Universal behaviour in dynamical systems
In the late 1970's, P. Coullet and C. Tresser [a6] and M. Feigenbaum
independently found striking, unexpected features of the transition from simple to chaotic dynamics in one-dimensional dynamical systems (cf. also Routes to chaos). By the example of the family of quadratic mappings acting (for ) on the interval , the period-doubling scenario is recalled here. For , has periodic points of every (least) period. Let be the infimum of parameter values for which has a periodic orbit of least period . Then
For , the dynamics of is described by statements i)–iii) below.
i) has precisely one periodic orbit of (least) period for each , and no other periodic orbits;
ii) any pair of adjacent points in is separated by a unique point in ;
iii) with the exception of the (countably many) orbits which land on some , , and stay there, every -orbit tends asymptotically to .
For (when is sometimes called the Feigenbaum mapping), statement i) holds, but with ranging over all non-negative integers, and ii) holds for each ; furthermore, the following analogue of iii) holds:
iv) (for ) the closure of the orbit of the turning point is a Cantor set , which is the asymptotic limit of every orbit not landing on one of the periodic orbits , . The restricted mapping is a minimal homeomorphism (the "adding machine for chaos in a dynamical systemadding machine" ).
Finally, is the threshold of "chaos" , in the following sense:
v) for , has infinitely many distinct periodic orbits, and positive topological entropy.
Many features of this "topological" , or combinatorial picture were understood by early researchers in this area, specifically P.J. Myrberg [a12] and N. Metropolis, M.L. Stein and P.R. Stein [a13]. They recognized as well that the combinatorial structure of the periodic orbits is rigidly determined by the fact that is unimodal (cf. [a14]). In essence, the statements above can be formulated for any family of unimodal mappings (cf. ). In fact, the (weak) monotonicity of the 's, together with the fact that if , then must have periodic orbits of least period for (some ) and no others, follows for any family of continuous mappings on the line from Sharkovskii's theorem [a16], [a2]; recent work has yielded a more general understanding of the combinatorial structure of periodic orbits for continuous mappings in dimension (cf. [a1]).
Coullet, Tresser and Feigenbaum added to the topological picture described above a number of analytic and geometric features:
vi) the convergence is asymptotically geometric:
vii) the periodic orbits scale: let denote the orbit for ; then
These statements, formulated for the particular family of quadratic mappings, are technically interesting, but not so striking. However, they observed that v)–vii) hold for a very broad class of unimodal one-parameter families, subject only to trivial "fullness" conditions (essentially that has only finitely many periodic orbits while has positive entropy) and smoothness (essentially that is and each has a non-degenerate critical point). And, sensationally, the constants and are independent of the family .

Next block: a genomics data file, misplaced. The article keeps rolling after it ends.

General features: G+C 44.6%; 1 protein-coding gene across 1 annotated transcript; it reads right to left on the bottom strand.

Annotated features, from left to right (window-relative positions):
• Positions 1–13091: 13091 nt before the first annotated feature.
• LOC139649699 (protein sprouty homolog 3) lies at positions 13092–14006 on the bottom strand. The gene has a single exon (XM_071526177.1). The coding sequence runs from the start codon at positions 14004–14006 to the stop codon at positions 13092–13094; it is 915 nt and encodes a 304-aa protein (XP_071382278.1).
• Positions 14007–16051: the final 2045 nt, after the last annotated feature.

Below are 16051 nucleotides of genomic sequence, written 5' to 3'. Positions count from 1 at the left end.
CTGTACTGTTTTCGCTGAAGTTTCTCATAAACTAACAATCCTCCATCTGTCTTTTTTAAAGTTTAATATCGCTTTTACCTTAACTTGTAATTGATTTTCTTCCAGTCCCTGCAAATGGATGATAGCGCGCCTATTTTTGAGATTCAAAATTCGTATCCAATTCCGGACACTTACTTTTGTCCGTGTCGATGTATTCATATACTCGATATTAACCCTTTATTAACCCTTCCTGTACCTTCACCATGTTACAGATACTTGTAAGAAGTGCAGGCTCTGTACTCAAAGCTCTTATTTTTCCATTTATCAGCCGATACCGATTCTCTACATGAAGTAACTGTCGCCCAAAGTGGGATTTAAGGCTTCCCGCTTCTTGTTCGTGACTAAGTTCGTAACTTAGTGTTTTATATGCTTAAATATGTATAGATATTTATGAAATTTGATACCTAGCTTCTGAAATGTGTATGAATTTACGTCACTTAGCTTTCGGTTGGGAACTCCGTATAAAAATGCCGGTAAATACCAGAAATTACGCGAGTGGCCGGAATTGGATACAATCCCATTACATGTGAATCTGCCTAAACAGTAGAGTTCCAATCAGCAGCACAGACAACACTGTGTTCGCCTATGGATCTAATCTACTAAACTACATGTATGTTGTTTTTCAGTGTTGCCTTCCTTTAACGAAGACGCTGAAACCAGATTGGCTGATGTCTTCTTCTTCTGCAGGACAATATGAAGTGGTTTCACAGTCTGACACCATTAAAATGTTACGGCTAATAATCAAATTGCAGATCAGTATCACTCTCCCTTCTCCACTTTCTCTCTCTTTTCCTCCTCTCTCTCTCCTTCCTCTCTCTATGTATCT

In [a6] and
these assertions were reduced, using ideas from renormalization theory, to certain technical conjectures concerning a doubling operator acting on an appropriate function space. O. Lanford
(cf. also [a3], [a5]) gave a rigorous, computer-assisted proof of the basic conjecture, that has a saddle-type fixed point with one characteristic multiplier (the same as in vi)) and stable manifold of codimension . D. Sullivan [a17] showed the uniqueness of this fixed point in the space of "quadratic-like" mappings. The final conjecture, concerning transversality of the stable manifold with certain bifurcation submanifolds, remains unproved. Recently, Sullivan , introducing a number of new ideas, has circumvented this difficulty and provided a rather complete theory of universal features for families of unimodal mappings. In particular, the asymptotic geometry of the Cantor set (for ) and of analogous sets appearing at other "threshold" parameter values (the "infinitely renormalizable mappings of bounded type" ) is universal; for example, the set always has Hausdorff dimension . Full expositions of this theory are provided in [a18] and [a7].
These ideas have been applied as well to circle diffeomorphisms [a10],
and area-preserving planar diffeomorphisms [a4], .
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|[a12]||P.J. Myrberg, "Sur l'iteration des polynomes réels quadratiques" J. Math. Pures Appl. , 41 (1962) pp. 339–351 MR0161968 Zbl 0106.04703|
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|[a14]||W. Thurston, "On iterated maps of the interval" J.C. Alexander (ed.) , Dynamical Systems (Proc. Maryland, 1986–7) , Lect. notes in math. , 1342 , Springer (1988) pp. 465–563 MR0970571 Zbl 0664.58015|
|[a15a]||D. Rand, "Universality and renormalization in dynamical systems" T. Bedford (ed.) J. W. Swift (ed.) , New directions in dynamical systems , Cambridge Univ. Press (1987) pp. 1–56|
|[a15b]||D. Rand, "Global phase space universality, smooth conjugacies and renormalisation: the case." Nonlinearity , 1 (1988) pp. 181–202 MR928952|
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|[a17]||D. Sullivan, "Quasiconformal homeomorphisms in dynamics, topology and geometry" A.M. Gleason (ed.) , Proc. Internat. Congress Mathematicians (Berkeley, 1986) , Amer. Math. Soc. (1987) pp. 1216–1228 MR0934326 Zbl 0698.58030|
|[a18]||D. Sullivan, "Bounds, quadratic differentials, and renormalization conjectures" , Centennial Publ. , 2 , Amer. Math. Soc. (1991) MR1184622 Zbl 0936.37016|
Universal behaviour in dynamical systems. Encyclopedia of Mathematics. URL: http://www.encyclopediaofmath.org/index.php?title=Universal_behaviour_in_dynamical_systems&oldid=24587